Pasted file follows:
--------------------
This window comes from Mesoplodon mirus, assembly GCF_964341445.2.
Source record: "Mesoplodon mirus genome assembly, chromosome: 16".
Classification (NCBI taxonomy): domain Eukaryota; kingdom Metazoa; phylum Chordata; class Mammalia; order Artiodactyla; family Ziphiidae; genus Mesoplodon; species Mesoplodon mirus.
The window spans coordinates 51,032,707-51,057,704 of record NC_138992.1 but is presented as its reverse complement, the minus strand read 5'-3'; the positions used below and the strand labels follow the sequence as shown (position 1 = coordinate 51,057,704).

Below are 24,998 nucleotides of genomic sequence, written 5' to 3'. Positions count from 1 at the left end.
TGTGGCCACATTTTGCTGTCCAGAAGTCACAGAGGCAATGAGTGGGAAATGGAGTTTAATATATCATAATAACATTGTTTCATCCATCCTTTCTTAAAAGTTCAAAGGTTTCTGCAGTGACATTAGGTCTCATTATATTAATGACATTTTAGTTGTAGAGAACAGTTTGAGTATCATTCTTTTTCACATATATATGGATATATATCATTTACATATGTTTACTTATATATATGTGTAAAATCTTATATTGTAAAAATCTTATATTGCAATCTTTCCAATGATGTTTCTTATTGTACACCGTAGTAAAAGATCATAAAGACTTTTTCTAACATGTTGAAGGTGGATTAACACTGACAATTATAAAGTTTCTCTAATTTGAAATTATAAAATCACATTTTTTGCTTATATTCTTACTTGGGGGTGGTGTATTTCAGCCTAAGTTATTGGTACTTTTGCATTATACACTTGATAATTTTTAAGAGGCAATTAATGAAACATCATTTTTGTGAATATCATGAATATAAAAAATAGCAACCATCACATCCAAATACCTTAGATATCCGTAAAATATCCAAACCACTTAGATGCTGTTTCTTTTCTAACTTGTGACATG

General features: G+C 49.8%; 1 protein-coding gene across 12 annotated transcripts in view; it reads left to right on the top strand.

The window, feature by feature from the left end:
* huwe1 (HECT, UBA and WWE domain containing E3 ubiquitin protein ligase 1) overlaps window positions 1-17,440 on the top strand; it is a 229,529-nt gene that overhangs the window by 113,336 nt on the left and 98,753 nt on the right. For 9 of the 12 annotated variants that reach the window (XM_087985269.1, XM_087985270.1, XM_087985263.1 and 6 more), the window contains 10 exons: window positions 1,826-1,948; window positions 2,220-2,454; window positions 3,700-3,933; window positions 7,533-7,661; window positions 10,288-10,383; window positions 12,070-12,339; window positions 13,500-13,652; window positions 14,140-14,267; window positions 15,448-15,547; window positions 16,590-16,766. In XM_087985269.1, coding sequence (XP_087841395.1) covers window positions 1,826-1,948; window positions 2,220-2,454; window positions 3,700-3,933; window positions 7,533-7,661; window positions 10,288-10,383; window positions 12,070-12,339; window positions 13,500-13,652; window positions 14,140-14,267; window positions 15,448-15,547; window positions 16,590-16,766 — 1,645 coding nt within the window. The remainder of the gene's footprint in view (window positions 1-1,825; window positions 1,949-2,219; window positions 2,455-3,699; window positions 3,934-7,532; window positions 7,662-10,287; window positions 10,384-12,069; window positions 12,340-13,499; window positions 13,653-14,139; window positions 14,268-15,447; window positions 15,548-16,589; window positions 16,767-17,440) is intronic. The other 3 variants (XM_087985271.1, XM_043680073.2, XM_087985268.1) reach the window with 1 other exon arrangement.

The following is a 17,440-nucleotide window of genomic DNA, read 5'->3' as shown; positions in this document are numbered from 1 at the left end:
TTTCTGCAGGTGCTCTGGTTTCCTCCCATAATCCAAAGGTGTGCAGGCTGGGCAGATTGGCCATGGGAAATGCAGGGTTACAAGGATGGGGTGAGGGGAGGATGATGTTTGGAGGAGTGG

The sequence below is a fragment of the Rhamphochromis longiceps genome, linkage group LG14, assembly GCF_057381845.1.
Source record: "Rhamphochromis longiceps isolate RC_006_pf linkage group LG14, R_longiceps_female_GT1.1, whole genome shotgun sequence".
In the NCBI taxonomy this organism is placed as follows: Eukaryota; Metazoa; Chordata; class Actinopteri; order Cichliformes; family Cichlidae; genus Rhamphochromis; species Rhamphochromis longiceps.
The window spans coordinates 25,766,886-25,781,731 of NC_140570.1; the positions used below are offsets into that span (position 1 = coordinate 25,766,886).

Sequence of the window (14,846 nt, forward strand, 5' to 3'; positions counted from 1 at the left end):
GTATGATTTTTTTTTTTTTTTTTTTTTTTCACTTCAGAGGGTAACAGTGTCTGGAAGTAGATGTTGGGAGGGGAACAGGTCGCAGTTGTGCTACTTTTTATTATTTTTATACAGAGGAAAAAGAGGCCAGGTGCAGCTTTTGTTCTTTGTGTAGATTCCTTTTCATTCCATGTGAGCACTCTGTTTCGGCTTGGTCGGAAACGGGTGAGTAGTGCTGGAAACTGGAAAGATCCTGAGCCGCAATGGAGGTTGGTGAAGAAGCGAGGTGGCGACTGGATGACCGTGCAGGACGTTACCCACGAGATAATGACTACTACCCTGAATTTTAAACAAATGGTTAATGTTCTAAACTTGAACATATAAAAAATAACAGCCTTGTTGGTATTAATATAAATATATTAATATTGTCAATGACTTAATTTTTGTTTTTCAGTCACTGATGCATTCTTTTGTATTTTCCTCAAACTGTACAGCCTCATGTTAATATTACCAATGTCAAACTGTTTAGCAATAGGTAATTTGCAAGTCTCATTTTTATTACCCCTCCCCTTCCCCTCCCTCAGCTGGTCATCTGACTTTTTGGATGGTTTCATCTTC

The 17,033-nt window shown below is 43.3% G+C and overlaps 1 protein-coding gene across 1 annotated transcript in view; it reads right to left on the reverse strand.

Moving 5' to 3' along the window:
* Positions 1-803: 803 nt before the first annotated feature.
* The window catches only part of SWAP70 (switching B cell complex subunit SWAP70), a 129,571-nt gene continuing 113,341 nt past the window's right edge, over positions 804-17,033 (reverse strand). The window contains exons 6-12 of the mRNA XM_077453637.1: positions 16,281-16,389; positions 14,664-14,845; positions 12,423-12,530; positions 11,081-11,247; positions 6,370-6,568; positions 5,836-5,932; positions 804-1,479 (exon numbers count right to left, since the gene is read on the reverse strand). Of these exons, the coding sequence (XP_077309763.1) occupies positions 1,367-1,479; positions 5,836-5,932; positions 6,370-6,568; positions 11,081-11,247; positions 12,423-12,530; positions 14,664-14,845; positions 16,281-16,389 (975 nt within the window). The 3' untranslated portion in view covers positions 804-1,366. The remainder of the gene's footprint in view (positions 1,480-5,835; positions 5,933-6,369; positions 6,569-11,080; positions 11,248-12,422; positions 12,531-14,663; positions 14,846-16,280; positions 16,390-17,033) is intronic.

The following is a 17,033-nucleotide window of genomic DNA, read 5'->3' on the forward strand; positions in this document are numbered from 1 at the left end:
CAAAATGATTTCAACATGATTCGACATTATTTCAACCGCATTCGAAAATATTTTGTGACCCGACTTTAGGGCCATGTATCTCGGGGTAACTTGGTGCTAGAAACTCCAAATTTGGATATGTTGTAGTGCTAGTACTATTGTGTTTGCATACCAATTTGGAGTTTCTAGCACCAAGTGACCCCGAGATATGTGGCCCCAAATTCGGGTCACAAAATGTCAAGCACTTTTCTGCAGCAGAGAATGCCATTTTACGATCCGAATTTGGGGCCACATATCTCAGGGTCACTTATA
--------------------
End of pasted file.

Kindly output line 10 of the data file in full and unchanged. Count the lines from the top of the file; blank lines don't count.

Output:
The following is a 17,440-nucleotide window of genomic DNA, read 5'->3' as shown; positions in this document are numbered from 1 at the left end: